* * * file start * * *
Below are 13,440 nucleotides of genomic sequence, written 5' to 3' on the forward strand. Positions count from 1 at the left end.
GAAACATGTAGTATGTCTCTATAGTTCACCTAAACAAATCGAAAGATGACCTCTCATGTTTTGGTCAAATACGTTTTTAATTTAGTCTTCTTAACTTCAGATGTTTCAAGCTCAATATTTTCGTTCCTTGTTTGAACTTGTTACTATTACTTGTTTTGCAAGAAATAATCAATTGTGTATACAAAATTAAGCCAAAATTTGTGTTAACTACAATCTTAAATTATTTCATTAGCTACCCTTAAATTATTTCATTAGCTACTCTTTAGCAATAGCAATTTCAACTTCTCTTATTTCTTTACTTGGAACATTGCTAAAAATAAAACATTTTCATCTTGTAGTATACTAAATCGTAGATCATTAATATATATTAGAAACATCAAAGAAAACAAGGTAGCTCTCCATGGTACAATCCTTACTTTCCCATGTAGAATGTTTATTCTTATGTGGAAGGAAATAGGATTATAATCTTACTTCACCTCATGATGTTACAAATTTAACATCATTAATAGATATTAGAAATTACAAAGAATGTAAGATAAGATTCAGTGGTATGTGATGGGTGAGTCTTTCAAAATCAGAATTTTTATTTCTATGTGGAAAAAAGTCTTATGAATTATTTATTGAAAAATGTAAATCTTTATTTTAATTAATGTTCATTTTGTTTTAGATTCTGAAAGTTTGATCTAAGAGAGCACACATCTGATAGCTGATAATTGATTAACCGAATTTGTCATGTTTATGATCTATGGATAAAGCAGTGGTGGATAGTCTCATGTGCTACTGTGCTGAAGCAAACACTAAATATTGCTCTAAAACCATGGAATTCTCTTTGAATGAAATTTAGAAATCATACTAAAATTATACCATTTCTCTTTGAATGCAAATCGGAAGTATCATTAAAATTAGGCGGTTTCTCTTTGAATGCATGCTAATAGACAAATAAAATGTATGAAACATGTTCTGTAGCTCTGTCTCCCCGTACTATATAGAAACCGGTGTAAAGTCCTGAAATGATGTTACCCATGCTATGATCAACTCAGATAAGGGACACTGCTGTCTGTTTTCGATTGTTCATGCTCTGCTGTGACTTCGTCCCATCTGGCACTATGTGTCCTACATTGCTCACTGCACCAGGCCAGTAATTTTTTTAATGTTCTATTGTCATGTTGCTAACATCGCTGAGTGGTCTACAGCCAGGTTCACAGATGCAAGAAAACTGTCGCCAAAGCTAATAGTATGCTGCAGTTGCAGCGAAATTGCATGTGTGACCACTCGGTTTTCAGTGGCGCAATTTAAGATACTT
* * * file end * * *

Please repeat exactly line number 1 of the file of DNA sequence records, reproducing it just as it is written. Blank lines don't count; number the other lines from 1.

Below are 13,440 nucleotides of genomic sequence, written 5' to 3' on the forward strand. Positions count from 1 at the left end.